South Africans buying property overseas and the passports that come with it

Globally, Covid-19 precipitated an instant and significant change in home and lifestyle priorities for many people. There has been a universal move to properties that will more easily accommodate the needs of homebound families and allow one to work from home.

And, in countries like South Africa, where the economic and social repercussions have been more severe, there has been a spike in emigration and off-shore investment enquiries – and the desire to have a firm Plan B in place, such as permanent residency in another country through property investment.

“An established agency with an international affiliation that affords them access to a vast global network will offer clients the considerable advantages of established relationships with a worldwide community of professionals and a wide-ranging marketing reach,” said Yael Geffen, CEO of Lew Geffen Sotheby’s International Realty.

“Most people emigrating have a home to sell in South Africa and will also want to buy property in the country to which they are moving, which is not the easiest process at the best of times, but with travel restrictions, it can be a convoluted minefield.

“However, working with only one agency to sell and buy makes it a lot easier and also significantly reduces the risk of costly errors – and minimises the stress factor.”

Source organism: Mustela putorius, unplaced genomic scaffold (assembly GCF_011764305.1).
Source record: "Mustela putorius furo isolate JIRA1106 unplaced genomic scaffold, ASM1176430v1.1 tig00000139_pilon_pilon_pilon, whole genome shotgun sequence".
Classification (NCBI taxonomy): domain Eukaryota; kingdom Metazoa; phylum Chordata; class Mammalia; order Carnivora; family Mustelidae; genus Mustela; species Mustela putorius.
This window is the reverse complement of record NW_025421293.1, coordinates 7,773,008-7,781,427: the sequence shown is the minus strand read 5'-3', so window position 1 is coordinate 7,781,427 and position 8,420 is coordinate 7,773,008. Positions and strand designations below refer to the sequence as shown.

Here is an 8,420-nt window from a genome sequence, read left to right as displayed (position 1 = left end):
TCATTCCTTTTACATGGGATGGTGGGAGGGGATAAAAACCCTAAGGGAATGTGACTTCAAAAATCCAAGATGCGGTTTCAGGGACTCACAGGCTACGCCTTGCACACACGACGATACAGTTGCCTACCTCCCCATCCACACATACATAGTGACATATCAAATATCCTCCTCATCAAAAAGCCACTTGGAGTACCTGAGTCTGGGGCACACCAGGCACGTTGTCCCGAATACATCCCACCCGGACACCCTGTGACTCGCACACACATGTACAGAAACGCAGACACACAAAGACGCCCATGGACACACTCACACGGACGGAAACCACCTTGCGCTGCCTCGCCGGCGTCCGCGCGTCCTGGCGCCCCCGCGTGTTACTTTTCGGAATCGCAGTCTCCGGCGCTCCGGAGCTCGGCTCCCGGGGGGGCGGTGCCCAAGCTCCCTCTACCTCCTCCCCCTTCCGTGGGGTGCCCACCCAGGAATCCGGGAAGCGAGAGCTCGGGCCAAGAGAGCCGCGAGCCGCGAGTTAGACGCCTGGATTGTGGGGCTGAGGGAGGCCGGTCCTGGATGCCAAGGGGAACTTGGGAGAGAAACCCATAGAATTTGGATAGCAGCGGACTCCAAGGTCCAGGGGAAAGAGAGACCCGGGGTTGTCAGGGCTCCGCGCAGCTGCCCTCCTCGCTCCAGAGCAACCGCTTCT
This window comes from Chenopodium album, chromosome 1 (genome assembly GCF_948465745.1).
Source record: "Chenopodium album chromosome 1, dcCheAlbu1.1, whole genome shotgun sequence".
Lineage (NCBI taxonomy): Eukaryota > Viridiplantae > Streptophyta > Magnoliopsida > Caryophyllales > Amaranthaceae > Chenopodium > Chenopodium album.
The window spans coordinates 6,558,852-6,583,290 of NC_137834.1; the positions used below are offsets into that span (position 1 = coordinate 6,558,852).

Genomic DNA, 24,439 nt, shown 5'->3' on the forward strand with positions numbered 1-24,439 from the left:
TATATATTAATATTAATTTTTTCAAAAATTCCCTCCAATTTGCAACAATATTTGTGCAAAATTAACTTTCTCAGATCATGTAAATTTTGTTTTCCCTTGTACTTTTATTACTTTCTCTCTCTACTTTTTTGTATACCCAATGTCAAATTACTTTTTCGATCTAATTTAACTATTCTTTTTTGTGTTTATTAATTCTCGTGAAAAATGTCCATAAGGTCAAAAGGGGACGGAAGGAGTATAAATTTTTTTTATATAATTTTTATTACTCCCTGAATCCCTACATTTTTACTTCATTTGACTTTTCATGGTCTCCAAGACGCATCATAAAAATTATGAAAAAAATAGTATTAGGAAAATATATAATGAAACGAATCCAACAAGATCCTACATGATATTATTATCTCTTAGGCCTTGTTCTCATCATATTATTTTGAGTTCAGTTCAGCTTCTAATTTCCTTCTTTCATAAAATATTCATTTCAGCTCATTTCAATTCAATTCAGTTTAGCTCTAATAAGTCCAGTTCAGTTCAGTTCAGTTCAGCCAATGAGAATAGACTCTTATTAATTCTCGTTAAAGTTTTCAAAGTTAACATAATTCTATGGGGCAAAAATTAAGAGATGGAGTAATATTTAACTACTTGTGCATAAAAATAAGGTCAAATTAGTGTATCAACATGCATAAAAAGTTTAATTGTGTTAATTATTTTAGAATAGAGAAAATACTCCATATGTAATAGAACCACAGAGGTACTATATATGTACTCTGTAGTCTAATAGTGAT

Grahame Diedericks, manager principal in Midrand and International Liaison for the group, said that in addition to America and Europe, the company has also forged close working relationships with their counterparts in countries attracting a growing number of South African investors.

“South Africans can get a very respectable bang for their buck as well as a foreign residency in countries like Spain, Portugal, Cyprus, Malta and Mauritius, all of which are fast-emerging as leading destinations for property investments that deliver returns.”

Once largely dependent on tourism, Malta, an EU member, now has one of the strongest real estate industries in Europe due to stringent banking practices, 85% home ownership and major foreign investment, which have become pillars of its economy, he said.

Since the introduction of the Malta Individual Investor Programme (IIP) in 2014, there has been a growing awareness of the island’s considerable attributes and, according to a recent report by the Office of the Regulator of the Individual Investor Programme, has attracted over €1 billion in revenue since inception.

“And since the Cyprus government’s March 2014 decision to offer Cyprus citizenship to foreign property investors, the largest island in the Eastern Mediterranean has also grown exponentially in popularity among overseas investors.

“Cyprus has already issued more than 3,300 passports to foreign investors and their families, with property owners reaping the benefits. They are also earning a Euro-based income, with buy-to-let investments accounting for 25% of all property sales.”

The success achieved in emerging economies that have introduced schemes to attract foreign investment has not gone unnoticed, and a growing number of countries are following suit, said Diedericks.

He noted that Portugal launched its ARI/Golden Visa scheme in 2012, and it has fast become one of the most popular European property investment schemes.

There are minimal residency requirements; investors and their families naturalise for citizenship after six years, and tax is only payable if you spend more than 183 days in the country, he said.